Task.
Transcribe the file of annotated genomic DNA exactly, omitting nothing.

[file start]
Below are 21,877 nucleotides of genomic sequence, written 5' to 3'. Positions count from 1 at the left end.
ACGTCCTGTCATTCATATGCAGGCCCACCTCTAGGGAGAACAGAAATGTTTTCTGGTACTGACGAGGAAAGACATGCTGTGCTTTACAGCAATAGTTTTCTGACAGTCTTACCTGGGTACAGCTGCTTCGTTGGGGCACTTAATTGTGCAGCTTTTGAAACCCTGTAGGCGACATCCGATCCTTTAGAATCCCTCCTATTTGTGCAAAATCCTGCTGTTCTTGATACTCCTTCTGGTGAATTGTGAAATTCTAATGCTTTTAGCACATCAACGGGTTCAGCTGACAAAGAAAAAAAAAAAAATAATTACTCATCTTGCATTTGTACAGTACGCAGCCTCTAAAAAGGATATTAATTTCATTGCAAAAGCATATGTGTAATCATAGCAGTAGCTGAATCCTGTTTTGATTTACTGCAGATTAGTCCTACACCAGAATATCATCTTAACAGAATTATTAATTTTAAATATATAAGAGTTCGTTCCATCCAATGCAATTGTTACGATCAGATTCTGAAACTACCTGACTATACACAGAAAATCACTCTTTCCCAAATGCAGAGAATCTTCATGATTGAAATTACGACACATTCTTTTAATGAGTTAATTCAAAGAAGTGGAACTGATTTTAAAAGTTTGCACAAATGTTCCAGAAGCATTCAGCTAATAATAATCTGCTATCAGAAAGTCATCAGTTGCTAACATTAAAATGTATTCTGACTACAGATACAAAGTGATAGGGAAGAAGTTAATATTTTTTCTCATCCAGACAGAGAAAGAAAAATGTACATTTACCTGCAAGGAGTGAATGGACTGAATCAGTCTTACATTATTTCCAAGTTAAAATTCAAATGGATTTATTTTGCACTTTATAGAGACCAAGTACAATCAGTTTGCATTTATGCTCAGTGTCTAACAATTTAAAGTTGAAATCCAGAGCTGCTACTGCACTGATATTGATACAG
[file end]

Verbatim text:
Below are 21,877 nucleotides of genomic sequence, written 5' to 3'. Positions count from 1 at the left end.
ACGTCCTGTCATTCATATGCAGGCCCACCTCTAGGGAGAACAGAAATGTTTTCTGGTACTGACGAGGAAAGACATGCTGTGCTTTACAGCAATAGTTTTCTGACAGTCTTACCTGGGTACAGCTGCTTCGTTGGGGCACTTAATTGTGCAGCTTTTGAAACCCTGTAGGCGACATCCGATCCTTTAGAATCCCTCCTATTTGTGCAAAATCCTGCTGTTCTTGATACTCCTTCTGGTGAATTGTGAAATTCTAATGCTTTTAGCACATCAACGGGTTCAGCTGACAAAGAAAAAAAAAAAAATAATTACTCATCTTGCATTTGTACAGTACGCAGCCTCTAAAAAGGATATTAATTTCATTGCAAAAGCATATGTGTAATCATAGCAGTAGCTGAATCCTGTTTTGATTTACTGCAGATTAGTCCTACACCAGAATATCATCTTAACAGAATTATTAATTTTAAATATATAAGAGTTCGTTCCATCCAATGCAATTGTTACGATCAGATTCTGAAACTACCTGACTATACACAGAAAATCACTCTTTCCCAAATGCAGAGAATCTTCATGATTGAAATTACGACACATTCTTTTAATGAGTTAATTCAAAGAAGTGGAACTGATTTTAAAAGTTTGCACAAATGTTCCAGAAGCATTCAGCTAATAATAATCTGCTATCAGAAAGTCATCAGTTGCTAACATTAAAATGTATTCTGACTACAGATACAAAGTGATAGGGAAGAAGTTAATATTTTTTCTCATCCAGACAGAGAAAGAAAAATGTACATTTACCTGCAAGGAGTGAATGGACTGAATCAGTCTTACATTATTTCCAAGTTAAAATTCAAATGGATTTATTTTGCACTTTATAGAGACCAAGTACAATCAGTTTGCATTTATGCTCAGTGTCTAACAATTTAAAGTTGAAATCCAGAGCTGCTACTGCACTGATATTGATACAG